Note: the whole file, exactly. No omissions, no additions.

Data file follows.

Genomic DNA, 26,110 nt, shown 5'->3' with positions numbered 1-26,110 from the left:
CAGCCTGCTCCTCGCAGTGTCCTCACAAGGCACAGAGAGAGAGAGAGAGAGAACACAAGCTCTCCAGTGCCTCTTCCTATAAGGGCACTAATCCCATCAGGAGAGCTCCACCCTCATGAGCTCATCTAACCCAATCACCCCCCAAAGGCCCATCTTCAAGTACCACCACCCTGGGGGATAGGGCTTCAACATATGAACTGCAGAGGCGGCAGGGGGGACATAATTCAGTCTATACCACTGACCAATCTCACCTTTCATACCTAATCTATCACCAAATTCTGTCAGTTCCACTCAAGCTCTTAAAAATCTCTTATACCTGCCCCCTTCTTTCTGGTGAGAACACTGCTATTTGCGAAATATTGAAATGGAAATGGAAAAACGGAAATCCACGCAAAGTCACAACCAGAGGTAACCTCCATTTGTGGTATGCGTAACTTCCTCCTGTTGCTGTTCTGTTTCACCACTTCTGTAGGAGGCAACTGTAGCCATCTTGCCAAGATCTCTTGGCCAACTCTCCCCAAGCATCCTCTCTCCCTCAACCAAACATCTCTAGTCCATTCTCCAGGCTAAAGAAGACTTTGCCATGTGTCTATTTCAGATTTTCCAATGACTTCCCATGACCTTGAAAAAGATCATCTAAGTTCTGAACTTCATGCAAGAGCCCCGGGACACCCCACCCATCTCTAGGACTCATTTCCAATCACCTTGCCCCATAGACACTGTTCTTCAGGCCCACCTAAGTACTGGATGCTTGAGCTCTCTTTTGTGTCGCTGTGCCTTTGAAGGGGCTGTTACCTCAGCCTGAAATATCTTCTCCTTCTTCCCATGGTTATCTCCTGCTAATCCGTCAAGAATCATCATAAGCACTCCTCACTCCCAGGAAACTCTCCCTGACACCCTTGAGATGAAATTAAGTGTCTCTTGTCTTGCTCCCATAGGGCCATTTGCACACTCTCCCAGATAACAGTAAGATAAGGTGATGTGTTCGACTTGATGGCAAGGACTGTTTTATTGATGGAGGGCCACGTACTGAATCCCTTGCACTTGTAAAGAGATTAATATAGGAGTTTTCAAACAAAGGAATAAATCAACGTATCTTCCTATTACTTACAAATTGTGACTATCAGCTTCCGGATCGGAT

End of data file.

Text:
Genomic DNA, 26,110 nt, shown 5'->3' with positions numbered 1-26,110 from the left:
CAGCCTGCTCCTCGCAGTGTCCTCACAAGGCACAGAGAGAGAGAGAGAGAGAACACAAGCTCTCCAGTGCCTCTTCCTATAAGGGCACTAATCCCATCAGGAGAGCTCCACCCTCATGAGCTCATCTAACCCAATCACCCCCCAAAGGCCCATCTTCAAGTACCACCACCCTGGGGGATAGGGCTTCAACATATGAACTGCAGAGGCGGCAGGGGGGACATAATTCAGTCTATACCACTGACCAATCTCACCTTTCATACCTAATCTATCACCAAATTCTGTCAGTTCCACTCAAGCTCTTAAAAATCTCTTATACCTGCCCCCTTCTTTCTGGTGAGAACACTGCTATTTGCGAAATATTGAAATGGAAATGGAAAAACGGAAATCCACGCAAAGTCACAACCAGAGGTAACCTCCATTTGTGGTATGCGTAACTTCCTCCTGTTGCTGTTCTGTTTCACCACTTCTGTAGGAGGCAACTGTAGCCATCTTGCCAAGATCTCTTGGCCAACTCTCCCCAAGCATCCTCTCTCCCTCAACCAAACATCTCTAGTCCATTCTCCAGGCTAAAGAAGACTTTGCCATGTGTCTATTTCAGATTTTCCAATGACTTCCCATGACCTTGAAAAAGATCATCTAAGTTCTGAACTTCATGCAAGAGCCCCGGGACACCCCACCCATCTCTAGGACTCATTTCCAATCACCTTGCCCCATAGACACTGTTCTTCAGGCCCACCTAAGTACTGGATGCTTGAGCTCTCTTTTGTGTCGCTGTGCCTTTGAAGGGGCTGTTACCTCAGCCTGAAATATCTTCTCCTTCTTCCCATGGTTATCTCCTGCTAATCCGTCAAGAATCATCATAAGCACTCCTCACTCCCAGGAAACTCTCCCTGACACCCTTGAGATGAAATTAAGTGTCTCTTGTCTTGCTCCCATAGGGCCATTTGCACACTCTCCCAGATAACAGTAAGATAAGGTGATGTGTTCGACTTGATGGCAAGGACTGTTTTATTGATGGAGGGCCACGTACTGAATCCCTTGCACTTGTAAAGAGATTAATATAGGAGTTTTCAAACAAAGGAATAAATCAACGTATCTTCCTATTACTTACAAATTGTGACTATCAGCTTCCGGATCGGAT